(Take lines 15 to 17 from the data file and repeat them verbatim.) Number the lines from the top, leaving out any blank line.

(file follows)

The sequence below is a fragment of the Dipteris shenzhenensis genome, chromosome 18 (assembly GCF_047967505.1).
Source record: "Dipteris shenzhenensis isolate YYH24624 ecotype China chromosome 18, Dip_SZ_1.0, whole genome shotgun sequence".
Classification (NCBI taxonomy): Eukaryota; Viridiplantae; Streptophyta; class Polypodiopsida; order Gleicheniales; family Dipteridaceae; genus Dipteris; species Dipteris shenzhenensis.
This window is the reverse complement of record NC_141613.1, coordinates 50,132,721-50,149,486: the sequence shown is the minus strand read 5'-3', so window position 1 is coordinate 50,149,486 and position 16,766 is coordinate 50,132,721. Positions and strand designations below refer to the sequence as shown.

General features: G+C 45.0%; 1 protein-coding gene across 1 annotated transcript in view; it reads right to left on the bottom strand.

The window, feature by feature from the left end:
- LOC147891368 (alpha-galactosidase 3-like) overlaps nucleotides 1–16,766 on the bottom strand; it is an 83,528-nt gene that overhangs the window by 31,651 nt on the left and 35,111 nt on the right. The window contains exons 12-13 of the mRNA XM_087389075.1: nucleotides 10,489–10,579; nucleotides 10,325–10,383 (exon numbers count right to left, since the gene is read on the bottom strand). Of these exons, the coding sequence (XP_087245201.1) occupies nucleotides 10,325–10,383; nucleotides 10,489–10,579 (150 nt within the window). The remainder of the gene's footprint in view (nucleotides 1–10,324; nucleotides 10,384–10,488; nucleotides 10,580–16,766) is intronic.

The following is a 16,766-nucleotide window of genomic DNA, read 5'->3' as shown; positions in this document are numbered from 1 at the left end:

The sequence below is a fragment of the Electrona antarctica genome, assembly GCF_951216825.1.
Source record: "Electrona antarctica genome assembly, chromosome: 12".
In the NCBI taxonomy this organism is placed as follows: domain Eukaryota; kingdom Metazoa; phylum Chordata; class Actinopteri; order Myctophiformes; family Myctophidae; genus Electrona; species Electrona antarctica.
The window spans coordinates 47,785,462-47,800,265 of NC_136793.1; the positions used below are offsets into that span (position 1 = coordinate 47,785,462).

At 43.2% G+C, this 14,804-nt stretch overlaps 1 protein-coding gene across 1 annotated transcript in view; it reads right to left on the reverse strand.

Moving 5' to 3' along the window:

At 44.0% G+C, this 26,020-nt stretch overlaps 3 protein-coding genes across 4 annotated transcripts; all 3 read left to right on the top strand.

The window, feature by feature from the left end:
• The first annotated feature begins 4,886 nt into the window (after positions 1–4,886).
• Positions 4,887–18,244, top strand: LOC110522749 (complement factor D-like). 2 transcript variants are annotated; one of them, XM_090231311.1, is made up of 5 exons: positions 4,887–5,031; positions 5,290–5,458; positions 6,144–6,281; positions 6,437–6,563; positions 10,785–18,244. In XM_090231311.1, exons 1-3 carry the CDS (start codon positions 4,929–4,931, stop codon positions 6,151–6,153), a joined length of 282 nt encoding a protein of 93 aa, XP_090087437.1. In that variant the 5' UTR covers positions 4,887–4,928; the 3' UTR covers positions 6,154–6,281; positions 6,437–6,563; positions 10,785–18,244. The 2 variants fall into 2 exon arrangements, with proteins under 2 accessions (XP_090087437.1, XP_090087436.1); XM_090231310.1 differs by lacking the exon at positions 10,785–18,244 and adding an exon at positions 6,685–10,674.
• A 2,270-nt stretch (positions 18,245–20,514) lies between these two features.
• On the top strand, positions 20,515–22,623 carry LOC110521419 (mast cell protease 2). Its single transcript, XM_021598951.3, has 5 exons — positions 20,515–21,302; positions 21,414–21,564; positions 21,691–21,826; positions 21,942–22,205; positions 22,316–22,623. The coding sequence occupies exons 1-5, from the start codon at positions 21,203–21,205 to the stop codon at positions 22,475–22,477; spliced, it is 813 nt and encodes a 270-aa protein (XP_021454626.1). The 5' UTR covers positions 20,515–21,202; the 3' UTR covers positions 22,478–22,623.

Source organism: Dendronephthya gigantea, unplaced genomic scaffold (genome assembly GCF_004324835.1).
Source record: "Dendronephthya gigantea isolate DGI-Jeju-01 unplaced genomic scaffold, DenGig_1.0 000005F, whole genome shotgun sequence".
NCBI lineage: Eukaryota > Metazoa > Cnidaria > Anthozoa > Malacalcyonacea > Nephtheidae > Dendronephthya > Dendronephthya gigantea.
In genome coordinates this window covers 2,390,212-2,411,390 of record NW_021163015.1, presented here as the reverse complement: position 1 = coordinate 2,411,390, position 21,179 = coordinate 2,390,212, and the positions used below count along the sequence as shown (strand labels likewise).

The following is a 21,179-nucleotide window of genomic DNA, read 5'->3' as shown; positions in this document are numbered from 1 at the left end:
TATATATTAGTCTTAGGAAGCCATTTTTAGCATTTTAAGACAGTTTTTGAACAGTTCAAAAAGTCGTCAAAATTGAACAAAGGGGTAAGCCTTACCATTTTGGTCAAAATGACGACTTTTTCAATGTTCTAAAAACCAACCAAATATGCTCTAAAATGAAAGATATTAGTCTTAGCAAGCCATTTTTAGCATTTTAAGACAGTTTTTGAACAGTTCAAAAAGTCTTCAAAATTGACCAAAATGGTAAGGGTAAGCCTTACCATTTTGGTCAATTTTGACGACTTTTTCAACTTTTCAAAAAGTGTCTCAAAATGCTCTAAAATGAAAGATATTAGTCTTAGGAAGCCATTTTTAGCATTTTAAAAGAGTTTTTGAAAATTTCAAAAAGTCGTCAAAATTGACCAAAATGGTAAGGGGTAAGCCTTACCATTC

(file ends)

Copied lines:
At 44.0% G+C, this 26,020-nt stretch overlaps 3 protein-coding genes across 4 annotated transcripts; all 3 read left to right on the top strand.

The window, feature by feature from the left end:
• The first annotated feature begins 4,886 nt into the window (after positions 1–4,886).